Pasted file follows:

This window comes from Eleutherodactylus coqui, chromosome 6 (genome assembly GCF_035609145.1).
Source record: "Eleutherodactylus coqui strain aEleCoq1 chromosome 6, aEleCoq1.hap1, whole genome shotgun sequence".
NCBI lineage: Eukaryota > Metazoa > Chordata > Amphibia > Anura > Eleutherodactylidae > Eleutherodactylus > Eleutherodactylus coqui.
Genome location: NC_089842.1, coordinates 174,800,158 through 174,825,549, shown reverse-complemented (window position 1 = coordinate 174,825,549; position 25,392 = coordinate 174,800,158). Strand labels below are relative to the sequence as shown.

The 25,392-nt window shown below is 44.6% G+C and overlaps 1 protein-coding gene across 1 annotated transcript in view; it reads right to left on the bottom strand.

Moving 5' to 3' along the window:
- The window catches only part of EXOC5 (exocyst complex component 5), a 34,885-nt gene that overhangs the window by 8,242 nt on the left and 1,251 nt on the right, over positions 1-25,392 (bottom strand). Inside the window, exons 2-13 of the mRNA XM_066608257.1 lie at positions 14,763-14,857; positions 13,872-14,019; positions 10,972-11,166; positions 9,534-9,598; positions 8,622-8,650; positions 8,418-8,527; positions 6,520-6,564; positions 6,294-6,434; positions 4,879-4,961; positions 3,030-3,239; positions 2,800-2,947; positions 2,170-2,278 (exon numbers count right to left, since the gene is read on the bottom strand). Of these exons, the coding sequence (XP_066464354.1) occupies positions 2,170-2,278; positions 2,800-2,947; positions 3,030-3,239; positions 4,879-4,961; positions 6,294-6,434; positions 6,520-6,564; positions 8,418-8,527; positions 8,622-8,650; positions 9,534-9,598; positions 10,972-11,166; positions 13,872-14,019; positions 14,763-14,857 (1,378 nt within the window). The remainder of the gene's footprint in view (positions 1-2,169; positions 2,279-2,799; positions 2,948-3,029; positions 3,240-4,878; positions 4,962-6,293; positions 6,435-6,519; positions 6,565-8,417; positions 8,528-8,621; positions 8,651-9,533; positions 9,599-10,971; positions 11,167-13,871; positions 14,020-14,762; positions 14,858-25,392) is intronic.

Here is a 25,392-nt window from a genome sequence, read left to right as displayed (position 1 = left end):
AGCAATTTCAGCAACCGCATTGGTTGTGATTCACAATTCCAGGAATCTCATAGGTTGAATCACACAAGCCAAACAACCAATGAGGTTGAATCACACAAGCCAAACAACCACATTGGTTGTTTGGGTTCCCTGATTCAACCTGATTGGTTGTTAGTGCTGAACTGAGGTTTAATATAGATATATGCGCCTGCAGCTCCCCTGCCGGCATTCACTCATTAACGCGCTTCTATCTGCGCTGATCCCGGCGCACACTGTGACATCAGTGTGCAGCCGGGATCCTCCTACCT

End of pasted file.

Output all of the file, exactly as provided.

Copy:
This window comes from Eleutherodactylus coqui, chromosome 6 (genome assembly GCF_035609145.1).
Source record: "Eleutherodactylus coqui strain aEleCoq1 chromosome 6, aEleCoq1.hap1, whole genome shotgun sequence".
NCBI lineage: Eukaryota > Metazoa > Chordata > Amphibia > Anura > Eleutherodactylidae > Eleutherodactylus > Eleutherodactylus coqui.
Genome location: NC_089842.1, coordinates 174,800,158 through 174,825,549, shown reverse-complemented (window position 1 = coordinate 174,825,549; position 25,392 = coordinate 174,800,158). Strand labels below are relative to the sequence as shown.

The 25,392-nt window shown below is 44.6% G+C and overlaps 1 protein-coding gene across 1 annotated transcript in view; it reads right to left on the bottom strand.

Moving 5' to 3' along the window:
- The window catches only part of EXOC5 (exocyst complex component 5), a 34,885-nt gene that overhangs the window by 8,242 nt on the left and 1,251 nt on the right, over positions 1-25,392 (bottom strand). Inside the window, exons 2-13 of the mRNA XM_066608257.1 lie at positions 14,763-14,857; positions 13,872-14,019; positions 10,972-11,166; positions 9,534-9,598; positions 8,622-8,650; positions 8,418-8,527; positions 6,520-6,564; positions 6,294-6,434; positions 4,879-4,961; positions 3,030-3,239; positions 2,800-2,947; positions 2,170-2,278 (exon numbers count right to left, since the gene is read on the bottom strand). Of these exons, the coding sequence (XP_066464354.1) occupies positions 2,170-2,278; positions 2,800-2,947; positions 3,030-3,239; positions 4,879-4,961; positions 6,294-6,434; positions 6,520-6,564; positions 8,418-8,527; positions 8,622-8,650; positions 9,534-9,598; positions 10,972-11,166; positions 13,872-14,019; positions 14,763-14,857 (1,378 nt within the window). The remainder of the gene's footprint in view (positions 1-2,169; positions 2,279-2,799; positions 2,948-3,029; positions 3,240-4,878; positions 4,962-6,293; positions 6,435-6,519; positions 6,565-8,417; positions 8,528-8,621; positions 8,651-9,533; positions 9,599-10,971; positions 11,167-13,871; positions 14,020-14,762; positions 14,858-25,392) is intronic.

Here is a 25,392-nt window from a genome sequence, read left to right as displayed (position 1 = left end):
AGCAATTTCAGCAACCGCATTGGTTGTGATTCACAATTCCAGGAATCTCATAGGTTGAATCACACAAGCCAAACAACCAATGAGGTTGAATCACACAAGCCAAACAACCACATTGGTTGTTTGGGTTCCCTGATTCAACCTGATTGGTTGTTAGTGCTGAACTGAGGTTTAATATAGATATATGCGCCTGCAGCTCCCCTGCCGGCATTCACTCATTAACGCGCTTCTATCTGCGCTGATCCCGGCGCACACTGTGACATCAGTGTGCAGCCGGGATCCTCCTACCT